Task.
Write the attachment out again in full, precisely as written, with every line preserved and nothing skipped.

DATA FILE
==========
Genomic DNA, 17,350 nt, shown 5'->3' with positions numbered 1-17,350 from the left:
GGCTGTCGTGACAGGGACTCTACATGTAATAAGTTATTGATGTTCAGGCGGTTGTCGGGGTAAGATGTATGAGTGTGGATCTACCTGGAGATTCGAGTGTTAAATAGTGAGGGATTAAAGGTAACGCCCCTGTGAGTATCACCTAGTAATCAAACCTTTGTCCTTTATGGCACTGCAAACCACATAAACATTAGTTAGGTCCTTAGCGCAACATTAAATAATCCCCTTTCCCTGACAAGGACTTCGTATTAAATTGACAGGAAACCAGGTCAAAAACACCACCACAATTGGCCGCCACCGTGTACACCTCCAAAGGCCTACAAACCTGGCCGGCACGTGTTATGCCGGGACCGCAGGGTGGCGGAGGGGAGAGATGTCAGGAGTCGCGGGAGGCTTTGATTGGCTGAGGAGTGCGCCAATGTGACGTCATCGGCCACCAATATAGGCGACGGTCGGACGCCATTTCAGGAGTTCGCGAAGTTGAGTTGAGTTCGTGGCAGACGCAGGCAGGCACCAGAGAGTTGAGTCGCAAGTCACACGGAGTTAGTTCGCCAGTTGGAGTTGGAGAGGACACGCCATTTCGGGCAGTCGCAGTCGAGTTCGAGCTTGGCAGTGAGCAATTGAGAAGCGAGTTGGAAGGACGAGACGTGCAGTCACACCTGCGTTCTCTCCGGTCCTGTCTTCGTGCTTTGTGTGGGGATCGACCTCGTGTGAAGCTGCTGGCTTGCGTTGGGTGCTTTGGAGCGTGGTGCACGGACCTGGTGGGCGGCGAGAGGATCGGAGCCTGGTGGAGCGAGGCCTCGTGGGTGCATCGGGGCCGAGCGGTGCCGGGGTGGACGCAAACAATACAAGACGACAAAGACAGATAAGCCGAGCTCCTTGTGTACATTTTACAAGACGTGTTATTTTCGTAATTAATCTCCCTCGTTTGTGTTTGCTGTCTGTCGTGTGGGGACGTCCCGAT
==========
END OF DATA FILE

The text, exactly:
Genomic DNA, 17,350 nt, shown 5'->3' with positions numbered 1-17,350 from the left:
GGCTGTCGTGACAGGGACTCTACATGTAATAAGTTATTGATGTTCAGGCGGTTGTCGGGGTAAGATGTATGAGTGTGGATCTACCTGGAGATTCGAGTGTTAAATAGTGAGGGATTAAAGGTAACGCCCCTGTGAGTATCACCTAGTAATCAAACCTTTGTCCTTTATGGCACTGCAAACCACATAAACATTAGTTAGGTCCTTAGCGCAACATTAAATAATCCCCTTTCCCTGACAAGGACTTCGTATTAAATTGACAGGAAACCAGGTCAAAAACACCACCACAATTGGCCGCCACCGTGTACACCTCCAAAGGCCTACAAACCTGGCCGGCACGTGTTATGCCGGGACCGCAGGGTGGCGGAGGGGAGAGATGTCAGGAGTCGCGGGAGGCTTTGATTGGCTGAGGAGTGCGCCAATGTGACGTCATCGGCCACCAATATAGGCGACGGTCGGACGCCATTTCAGGAGTTCGCGAAGTTGAGTTGAGTTCGTGGCAGACGCAGGCAGGCACCAGAGAGTTGAGTCGCAAGTCACACGGAGTTAGTTCGCCAGTTGGAGTTGGAGAGGACACGCCATTTCGGGCAGTCGCAGTCGAGTTCGAGCTTGGCAGTGAGCAATTGAGAAGCGAGTTGGAAGGACGAGACGTGCAGTCACACCTGCGTTCTCTCCGGTCCTGTCTTCGTGCTTTGTGTGGGGATCGACCTCGTGTGAAGCTGCTGGCTTGCGTTGGGTGCTTTGGAGCGTGGTGCACGGACCTGGTGGGCGGCGAGAGGATCGGAGCCTGGTGGAGCGAGGCCTCGTGGGTGCATCGGGGCCGAGCGGTGCCGGGGTGGACGCAAACAATACAAGACGACAAAGACAGATAAGCCGAGCTCCTTGTGTACATTTTACAAGACGTGTTATTTTCGTAATTAATCTCCCTCGTTTGTGTTTGCTGTCTGTCGTGTGGGGACGTCCCGAT